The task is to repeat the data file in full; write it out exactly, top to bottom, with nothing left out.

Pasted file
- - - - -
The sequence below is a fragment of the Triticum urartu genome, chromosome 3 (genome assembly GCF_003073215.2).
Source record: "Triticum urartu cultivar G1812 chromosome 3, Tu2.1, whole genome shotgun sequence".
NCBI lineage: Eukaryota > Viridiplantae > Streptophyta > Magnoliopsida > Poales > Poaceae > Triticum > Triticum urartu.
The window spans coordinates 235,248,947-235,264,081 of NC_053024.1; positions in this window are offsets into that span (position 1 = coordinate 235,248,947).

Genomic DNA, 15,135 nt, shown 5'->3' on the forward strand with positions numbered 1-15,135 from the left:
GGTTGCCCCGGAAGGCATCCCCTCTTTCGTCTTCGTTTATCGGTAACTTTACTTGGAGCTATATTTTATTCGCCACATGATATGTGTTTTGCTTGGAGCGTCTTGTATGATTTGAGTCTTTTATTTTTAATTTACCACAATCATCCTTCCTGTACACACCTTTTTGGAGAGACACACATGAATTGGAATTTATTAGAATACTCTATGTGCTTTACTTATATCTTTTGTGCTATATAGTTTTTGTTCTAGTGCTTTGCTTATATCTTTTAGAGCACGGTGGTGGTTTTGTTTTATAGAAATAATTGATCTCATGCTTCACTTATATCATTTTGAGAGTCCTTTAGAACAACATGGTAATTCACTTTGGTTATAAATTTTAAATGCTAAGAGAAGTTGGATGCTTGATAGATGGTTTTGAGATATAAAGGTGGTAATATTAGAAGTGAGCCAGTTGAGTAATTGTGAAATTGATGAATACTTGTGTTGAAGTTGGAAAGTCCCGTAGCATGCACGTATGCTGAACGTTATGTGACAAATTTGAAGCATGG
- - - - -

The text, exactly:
The sequence below is a fragment of the Triticum urartu genome, chromosome 3 (genome assembly GCF_003073215.2).
Source record: "Triticum urartu cultivar G1812 chromosome 3, Tu2.1, whole genome shotgun sequence".
NCBI lineage: Eukaryota > Viridiplantae > Streptophyta > Magnoliopsida > Poales > Poaceae > Triticum > Triticum urartu.
The window spans coordinates 235,248,947-235,264,081 of NC_053024.1; positions in this window are offsets into that span (position 1 = coordinate 235,248,947).

Genomic DNA, 15,135 nt, shown 5'->3' on the forward strand with positions numbered 1-15,135 from the left:
GGTTGCCCCGGAAGGCATCCCCTCTTTCGTCTTCGTTTATCGGTAACTTTACTTGGAGCTATATTTTATTCGCCACATGATATGTGTTTTGCTTGGAGCGTCTTGTATGATTTGAGTCTTTTATTTTTAATTTACCACAATCATCCTTCCTGTACACACCTTTTTGGAGAGACACACATGAATTGGAATTTATTAGAATACTCTATGTGCTTTACTTATATCTTTTGTGCTATATAGTTTTTGTTCTAGTGCTTTGCTTATATCTTTTAGAGCACGGTGGTGGTTTTGTTTTATAGAAATAATTGATCTCATGCTTCACTTATATCATTTTGAGAGTCCTTTAGAACAACATGGTAATTCACTTTGGTTATAAATTTTAAATGCTAAGAGAAGTTGGATGCTTGATAGATGGTTTTGAGATATAAAGGTGGTAATATTAGAAGTGAGCCAGTTGAGTAATTGTGAAATTGATGAATACTTGTGTTGAAGTTGGAAAGTCCCGTAGCATGCACGTATGCTGAACGTTATGTGACAAATTTGAAGCATGG